Microbiology Staining Techniques
TIME NEEDED: 1-2 hours
Microorganisms are not only very small, they are also transparent. Stains and dyes are used to color bacterial cells and increase their contrast so they can be seen more easily with a microscope. Dyes are organic compounds composed of a chromophore group, which gives the dye its color, and an auxochrome, which binds to the bacteria.
Many bacterial dyes are positively charged (cationic) and combine with negatively charged cellular components such as nucleic acids (DNA and RNA) and acidic polysaccharides. Methylene blue, crystal violet, and safranin are cationic dyes. Other bacterial dyes are negatively charged (anionic) and combine with positively charged cellular components, such as proteins. Eosin and acid fuchsin are anionic dyes.
Most staining procedures are performed on fixed cells. Fixing, or heating the dried cells on the slide, kills the bacteria and causes them to stick to the slide.
A simple stain consists of a solution of a single dye. Some of the most commonly used dyes are methylene blue, basic fuchsin, and crystal violet. Simple stains allow one to distinguish the shape (morphology) of the bacteria. For example, E. coli and Bacillus Subtillus are bacilli or rod-shaped bacteria. Many bacilli occur singularly, but chains may also be observed. Bacilli very greatly in length and diameter. Staphylococcus aureus and Streptococcus pneumoniae are cocci or spherical bacteria. Cocci may occur singularly, in pairs (as in Streptococcus pneumoniae), or in clusters (as in Staphylococcus aureus). R. rubrum is a spirillum or curved bacterium, Spirilla always occur singularly.
Differential stains are more complex than simple ones and use more than one stain to differentiate cellular components. They are used to examine structural differences between bacterial groups or to provide contrast to different structures within the same organism.
The Gram stain procedure uses 3 different stains. These are crystal violet, Gram's iodine, and safranin. The cells are first stained with crystal violet, then Gram's iodine. Following a rinse in alcohol, to de-colorize the cells, the cells are then stained with safranin.
The Gram stain procedure separates almost all bacteria into two large groups: the Gram-positive bacteria that stain blue and the Gram-negative bacteria that stain pink. Bacteria take up the Gram stain differently because they differ in cell wall composition. Gram-positive bacteria have a thick cell wall layer. Alcohol does not readily penetrate to decolorize the cell wall of the previously applied crystal violet stain. Gram-negative cells have a thinner cell wall through which the alcohol readily penetrates. The crystal violet is removed from these cell walls that are then stained with the safranin counterstain.
Streptococcus pneumoniae, Staphylococcus aureus, and Bacillus subtillis are Gram-positive and stain blue. E. coli and R. rubrum are Gram-negative and stain pink.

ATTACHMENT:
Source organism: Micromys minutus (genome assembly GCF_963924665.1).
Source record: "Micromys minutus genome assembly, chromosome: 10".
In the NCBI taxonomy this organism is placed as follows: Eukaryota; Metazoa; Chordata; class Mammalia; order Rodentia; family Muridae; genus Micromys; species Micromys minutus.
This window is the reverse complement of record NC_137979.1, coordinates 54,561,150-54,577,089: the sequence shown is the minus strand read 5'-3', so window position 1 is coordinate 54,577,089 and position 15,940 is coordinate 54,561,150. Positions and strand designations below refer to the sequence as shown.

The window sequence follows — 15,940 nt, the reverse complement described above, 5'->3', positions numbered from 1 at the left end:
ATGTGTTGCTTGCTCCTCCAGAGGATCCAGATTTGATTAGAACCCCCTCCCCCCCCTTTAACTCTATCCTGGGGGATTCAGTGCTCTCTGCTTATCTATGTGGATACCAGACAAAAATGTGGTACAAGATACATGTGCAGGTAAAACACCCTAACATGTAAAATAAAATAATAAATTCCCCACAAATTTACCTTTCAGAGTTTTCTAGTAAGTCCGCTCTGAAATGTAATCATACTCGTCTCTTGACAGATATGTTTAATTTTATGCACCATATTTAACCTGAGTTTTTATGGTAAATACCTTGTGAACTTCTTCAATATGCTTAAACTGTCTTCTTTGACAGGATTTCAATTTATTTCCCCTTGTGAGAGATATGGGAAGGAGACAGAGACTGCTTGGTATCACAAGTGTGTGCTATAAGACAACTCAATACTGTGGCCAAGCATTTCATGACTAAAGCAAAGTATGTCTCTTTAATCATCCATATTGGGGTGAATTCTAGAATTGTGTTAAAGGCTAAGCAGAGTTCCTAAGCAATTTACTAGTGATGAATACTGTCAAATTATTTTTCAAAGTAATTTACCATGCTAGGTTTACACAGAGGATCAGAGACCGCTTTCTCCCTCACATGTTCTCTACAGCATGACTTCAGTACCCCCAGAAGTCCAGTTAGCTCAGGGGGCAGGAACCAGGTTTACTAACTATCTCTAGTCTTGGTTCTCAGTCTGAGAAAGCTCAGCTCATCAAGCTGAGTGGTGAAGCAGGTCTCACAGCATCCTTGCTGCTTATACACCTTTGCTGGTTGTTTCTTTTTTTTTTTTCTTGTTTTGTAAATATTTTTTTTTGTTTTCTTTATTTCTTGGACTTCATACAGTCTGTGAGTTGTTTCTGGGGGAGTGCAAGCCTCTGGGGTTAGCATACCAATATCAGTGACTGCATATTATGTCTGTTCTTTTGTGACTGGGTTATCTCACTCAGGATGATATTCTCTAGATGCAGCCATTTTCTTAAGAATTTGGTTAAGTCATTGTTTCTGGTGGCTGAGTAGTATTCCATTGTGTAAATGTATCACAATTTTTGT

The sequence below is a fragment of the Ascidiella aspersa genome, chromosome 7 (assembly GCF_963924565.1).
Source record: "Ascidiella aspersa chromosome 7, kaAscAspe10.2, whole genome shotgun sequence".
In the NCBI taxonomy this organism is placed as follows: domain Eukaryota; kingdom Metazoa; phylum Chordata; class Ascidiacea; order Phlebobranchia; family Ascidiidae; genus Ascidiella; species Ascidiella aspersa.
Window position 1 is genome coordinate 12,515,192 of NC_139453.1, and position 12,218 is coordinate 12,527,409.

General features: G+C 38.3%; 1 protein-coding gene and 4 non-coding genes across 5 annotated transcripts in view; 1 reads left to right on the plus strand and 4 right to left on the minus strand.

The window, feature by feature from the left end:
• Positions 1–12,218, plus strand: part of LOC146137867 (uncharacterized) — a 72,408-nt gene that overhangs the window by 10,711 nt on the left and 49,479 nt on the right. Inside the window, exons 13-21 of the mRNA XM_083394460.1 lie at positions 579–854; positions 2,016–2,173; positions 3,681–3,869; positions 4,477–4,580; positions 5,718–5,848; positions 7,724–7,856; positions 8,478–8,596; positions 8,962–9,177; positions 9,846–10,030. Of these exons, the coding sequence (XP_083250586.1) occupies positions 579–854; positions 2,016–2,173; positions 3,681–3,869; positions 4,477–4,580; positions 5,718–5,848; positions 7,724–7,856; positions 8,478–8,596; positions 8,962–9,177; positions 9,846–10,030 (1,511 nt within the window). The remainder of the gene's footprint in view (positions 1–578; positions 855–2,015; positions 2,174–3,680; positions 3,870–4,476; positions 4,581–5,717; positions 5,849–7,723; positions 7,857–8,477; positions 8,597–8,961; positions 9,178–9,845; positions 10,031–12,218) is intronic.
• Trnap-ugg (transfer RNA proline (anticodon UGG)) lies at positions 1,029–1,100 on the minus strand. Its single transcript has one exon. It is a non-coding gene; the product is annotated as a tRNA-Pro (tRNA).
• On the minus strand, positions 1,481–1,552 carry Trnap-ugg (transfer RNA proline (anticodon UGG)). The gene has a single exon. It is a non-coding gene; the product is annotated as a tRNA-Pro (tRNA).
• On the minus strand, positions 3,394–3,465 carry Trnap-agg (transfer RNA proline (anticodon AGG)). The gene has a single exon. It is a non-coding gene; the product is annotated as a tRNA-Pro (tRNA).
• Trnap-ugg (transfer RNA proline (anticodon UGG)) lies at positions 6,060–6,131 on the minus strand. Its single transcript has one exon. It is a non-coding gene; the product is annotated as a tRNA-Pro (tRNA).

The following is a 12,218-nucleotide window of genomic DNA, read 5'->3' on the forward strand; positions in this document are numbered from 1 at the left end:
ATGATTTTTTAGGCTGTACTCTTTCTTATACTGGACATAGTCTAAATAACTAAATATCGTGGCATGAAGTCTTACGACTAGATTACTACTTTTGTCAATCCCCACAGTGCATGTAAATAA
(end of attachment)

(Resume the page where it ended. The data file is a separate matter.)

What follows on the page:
In this experiment, you will learn the techniques of simple staining (using methylene blue) as well as Gram staining.
Bacillis subtillis liquid culture and various other bacterial cultures
Sterile water or sterile 0.9% NaCl (sterile saline)
methylene blue stain (Ward's)
gram stain kit (Wards): crystal violet, Gram's iodine; safranin
A. Wet Mount
The wet mount is a preparation of a culture to observe motility (movement) or structure of microorganisms.
Use a sterile inoculating loop to place a loopful of a motile bacillus culture on a slide. Cover immediately with a coverslip. Do not allow the preparation to dry out. Observe under the microscope. Draw a picture of what you see.
B. Simple Stain
- Place a loopful of bacillus culture into a test tube of sterile distilled water to make a suspension of bacterial cells in the water. Place a loopful of this bacterial suspension on a clean slide. Allow the bacteria on the slide to air dry.
- Heat fix the cells by passing the slide quickly through the flame of a Bunsen burner two or three times, with the glass surface exposed to the flame. Each pass should only be a second or two. The slide should not be so hot as to be uncomfortable to touch. (NOTE: your instructor will demonstrate this for you!)
- Flood the slide with methylene blue stain for 30 seconds.
- Rinse the slide with distilled water, blot it dry, and examine it under the microscope.
- Draw what you observe.
C. Gram Stain
- Transfer a loopful of the bacterial suspension to the surface of a clean glass slide, and spread it over a small area. Allow the slide to air dry. Fix the cells by passing the slide briefly through the Bunsen burner flame.
- Flood the slide for one minute with a crystal violet solution. Wash off briefly with tap water (not longer than 5 seconds).
- Flood slide with Gram's iodine solution and allow to sit for one minute. Wash off with tap water and drain off excess liquid.
- Flood slide with 95% alcohol and pour off immediately. Re-flood with 95% alcohol for 10 seconds and wash off with tap water. Drain off excess liquid. (NOTE: The first flooding with alcohol removes the excess water from the slide, so that alcohol used for decolorization is not diluted)
- Flood the slide with safranin solution and allow it to stain for at least one minute. Wash off with tap water. Drain the slide and blot it dry with bibulous paper. DO NOT RUB.
- Observe the slide under the microscope. Record what you see. Compare the size, shape and color with each of the 3 different techniques you have used (wet mount, simple stain, Gram stain).
Perform wet mounts, simple stains, and Gram stains on the additional microorganisms (including, for example, bacillus, staphylococcus, and spirillum) that will be provided for you in the lab.
heat fix cells on slide
crystal violet - 1 min
water - 5 seconds
Gram's iodine - 1 min
water - 5 seconds
ethanol - 1 second
ethanol - 10 seconds
safranin - 1 minute
water - 5 seconds
blot on paper